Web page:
By Kaitlin Steinberg
By Minh T Truong
By Molly Dunn
By Brooke Viggiano
By Kaitlin Steinberg
By Molly Dunn
By Molly Dunn
By Eating Our Words
The Houston Noé is the sister restaurant of the original Noé in Los Angeles, which is located in another Omni hotel. When it first opened there, the extremely cutting-edge cuisine baffled and amazed the critics. Old-guard types like John Mariani hated it. Jonathan Gold, the restaurant critic at the L.A. Weekly, was blown away by it. Gadsby was making a splash with the first Noé, and he wanted to convince the world that he still had a few tricks up his sleeve.
Born in Bedford, England, to parents from the Caribbean, Gadsby attended culinary school in London, then apprenticed under the top chefs of France. Then, in a career move reminiscent of Jean-Georges Vongerichten, he went to work in Asia. Gadsby first went to Los Angeles to work with chef Thomas Keller in the '80s. He wowed Hollywood in the late '90s with one of the city's most innovative restaurants, Gadsby's, which closed a few years later.
L.A. was already acquainted with the wildly creative Gadsby. Houston is still trying to figure him out. No doubt Gadsby spent lots of time in the dining room at the original Noé talking to patrons and relaunching his career. Too bad we aren't getting much of that treatment here. What's now old hat in Los Angeles still needs a little bit of an introduction in Houston.
Houston, TX 77056
Crab napoleon: $15
Squash-and-lobster soup: $12
Foie gras three ways: $21
Gadsby wasn't around that Friday night. That's okay -- he's hired some talented people in Houston to fill in for him. The half-Japanese, half-Lithuanian fusion genius Mike Potowski left Mantra to go to Noé and work with Gadsby. But unfortunately, chef Potowski didn't make any appearances in the dining room that night either.
I guess Gadsby wants us to figure out his menu poetry for ourselves. I gave it a try with an appetizer the chef calls "foie gras three preparations yesterday-today-tomorrow."
What came to the table was a rectangular dish with three servings of foie gras. On the left was a classic foie gras au torchon, with a tiny toast point stuck in it. This is an old-fashioned preparation in which the whole lobe of goose liver is wrapped in muslin, poached in wine and served on toast. Okay, that makes sense for the yesterday part.
Next to that, in the middle, was the teeniest cast-iron skillet you have ever seen. And in the little skillet was a tiny mound of scrambled eggs with a little chunk of lightly seared fresh foie gras on top. Fresh foie gras is much more exciting than the old-fashioned long-cooked stuff and has only been available in this country since the '80s, so that makes sense for today.
To the right of the skillet was a little round bowl filled with some kind of pistachio custard. I was told it also had cubes of cooked foie gras in it, but I couldn't find them. I couldn't taste them either. Maybe Gadsby was trying to tell me that in the future there won't be any foie gras? Or that I will have to use my imagination to taste it?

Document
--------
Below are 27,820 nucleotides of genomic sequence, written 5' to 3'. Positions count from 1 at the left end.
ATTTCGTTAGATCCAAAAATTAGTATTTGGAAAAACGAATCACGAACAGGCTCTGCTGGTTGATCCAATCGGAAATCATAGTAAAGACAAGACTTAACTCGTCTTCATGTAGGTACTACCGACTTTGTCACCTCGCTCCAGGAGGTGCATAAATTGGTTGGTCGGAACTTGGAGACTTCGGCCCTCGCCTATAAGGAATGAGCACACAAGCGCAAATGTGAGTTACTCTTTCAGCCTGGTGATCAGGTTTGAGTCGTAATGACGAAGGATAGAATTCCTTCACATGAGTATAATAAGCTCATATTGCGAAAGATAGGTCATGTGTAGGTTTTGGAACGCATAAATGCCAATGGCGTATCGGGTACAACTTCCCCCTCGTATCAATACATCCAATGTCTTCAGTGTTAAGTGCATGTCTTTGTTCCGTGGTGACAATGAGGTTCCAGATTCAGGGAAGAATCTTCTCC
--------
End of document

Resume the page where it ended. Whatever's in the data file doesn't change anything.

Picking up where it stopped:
The larger question this study in foie gras presented was what to drink with it. Gadsby often serves little glasses of fruit juice or cocktails with his food, and he missed an opportunity here. What will we be drinking with foie gras tomorrow? And of more immediate concern, what was I supposed to drink with this appetizer right now?
I asked my waitress to make a recommendation. She knew that a sweet white wine like Sauternes is considered the classic combination with foie gras. But none was offered by the glass on Noé's wine list. She said it was too bad there wasn't any Riesling available by the glass at the moment, since that wine has some sweetness and also would go well with the foie gras. She said she would ask the manager if she could open a bottle. But she returned with a bottle of Pinot Gris and told me her manager had recommended it.
Pinot Gris, known in Italian as Pinot Grigio, is usually pretty low in acid and fruit. I asked the waitress if this one was different, but she had no information. I suspected it was simply the white wine the manager most wanted to get rid of.
So I persisted: Did chef Gadsby have a cocktail or something he recommended with the foie gras three ways? The waitress went back to the manager again. Finally, my stubbornness was rewarded. The manager suddenly remembered there was an open half-bottle of Sauternes in the kitchen refrigerator. So I finally got a glass of sweet white wine to accompany the foie gras. But getting an appropriate beverage turned out to be a bigger head game than figuring out the foie gras.
Noé is a playful, challenging restaurant. Much of the food is astonishing. Some of it is transcendental. Sure, the menu reads like a list of culinary crossword puzzle clues. But luckily for sybarites, you don't need to get the chef's jokes to enjoy a mouthful of succulent lobster. And all those food geeks who are familiar with words like quince, quinoa, tataki and pot-au-feu will enjoy the place even more.
Just don't go expecting an education. You have to figure Noé out for yourself.